One normally thinks of Germans as the ones who sent others to forced labor camps. But after World War II, millions of ethnic Germans fled or were expelled from Eastern Europe by the Soviets and their allies, with a couple of hundred thousand others consigned to Soviet work camps. “None of us were part of any war, but because we were Germans, the Russians considered us guilty of Hitler’s crimes,” recalls Leo Auberg, narrator of Herta Müller’s novel “The Hunger Angel.”
Müller, who won the 2009 Nobel Prize in Literature, should know. She was born in 1953 into a German family in Romania. Her mother had been deported to a labor camp after the war, where she spent five years. However, “The Hunger Angel,” translated into appropriately stark and piercing English by Philip Boehm, is not based on the experiences of the author’s mother, but on those of the late Romanian German poet Oskar Pastior. The story, narrated by an aged Leo looking back on a five-year ordeal he endured 60 years ago, examines the grim situation in a civilian camp established alongside a coal plant.
At first, 17-year-old Leo is too naïve to be believable. He welcomes news that his name is on the Russians’ list of deportees from Romania, because he is gay and feels stifled in his “thimble of a town.” He is quickly disabused of whatever foolish notions he entertains about the far-off and exotic-sounding place to which he and many others are sent.
As fiction, “The Hunger Angel” emerges as only intermittently successful. The subordination of character development to descriptions of camp conditions hampers the story irrevocably, serving up chapter after chapter of variations on the same theme. A staccato narrative style exacerbates matters by denying the story any sort of rhythm. It is as though Müller is more intent on cramming in as many aspects of the misery of camp life, rather than finessing them into a novel.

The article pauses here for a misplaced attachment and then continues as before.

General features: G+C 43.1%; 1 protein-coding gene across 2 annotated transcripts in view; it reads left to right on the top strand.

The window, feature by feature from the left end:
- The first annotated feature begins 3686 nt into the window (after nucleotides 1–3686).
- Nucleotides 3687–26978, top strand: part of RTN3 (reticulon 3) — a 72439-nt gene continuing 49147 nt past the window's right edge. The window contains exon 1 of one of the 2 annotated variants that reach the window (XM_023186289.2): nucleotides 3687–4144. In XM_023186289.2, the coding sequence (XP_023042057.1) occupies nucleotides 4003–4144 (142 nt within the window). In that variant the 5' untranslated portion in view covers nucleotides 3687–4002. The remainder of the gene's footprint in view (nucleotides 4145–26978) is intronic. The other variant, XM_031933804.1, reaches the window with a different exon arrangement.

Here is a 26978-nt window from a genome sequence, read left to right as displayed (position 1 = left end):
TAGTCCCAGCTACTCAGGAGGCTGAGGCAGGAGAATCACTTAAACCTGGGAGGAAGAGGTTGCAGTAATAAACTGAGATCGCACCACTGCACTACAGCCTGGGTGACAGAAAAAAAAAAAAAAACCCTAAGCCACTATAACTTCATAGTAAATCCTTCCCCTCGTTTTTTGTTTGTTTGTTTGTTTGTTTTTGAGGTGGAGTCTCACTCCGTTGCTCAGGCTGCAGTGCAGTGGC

What remains is a host of arresting images, including “the empty waiting room in the stomach,” Leo’s recollection of how “[m]y Adam’s apple bobbed up and down under my chin as though I’d swallowed my elbow,” and a man who “stole his wife’s soup right out of her bowl until she could no longer get out of bed and died because she couldn’t help it.” Lurking in the background is the hunger angel, who stalks the camp’s inmates. The book’s title character, a protean specter that appears as a white hare in the wasted-away cheeks of anyone on the verge of starving to death, will not soon be forgotten.
The literary shortcomings of “The Hunger Angel” are also mitigated in part by the book’s undeniable historical value. Müller, whose best-known novels, “The Land of Green Plums” and “The Appointment,” both draw on her experiences as a German political dissident in communist Romania, here examines an episode that preceded her birth. Relying in large part on the recollections of the late Pastior, with whom Müller originally intended to co-author this book, she convincingly re-creates a surreal time and an absurd place. “The Hunger Angel” illumines a terrifying and inhuman phenomenon that for decades was sanitized by its orchestrators, seldom memorialized by its victims, and glossed over if not ignored outright by a postwar, Nazism-weary world unsure of how to approach the mistreatment of Germans.Rayyan Al-Shawaf, a writer and book critic in Beirut, can be reached at calaboose@gmail .com.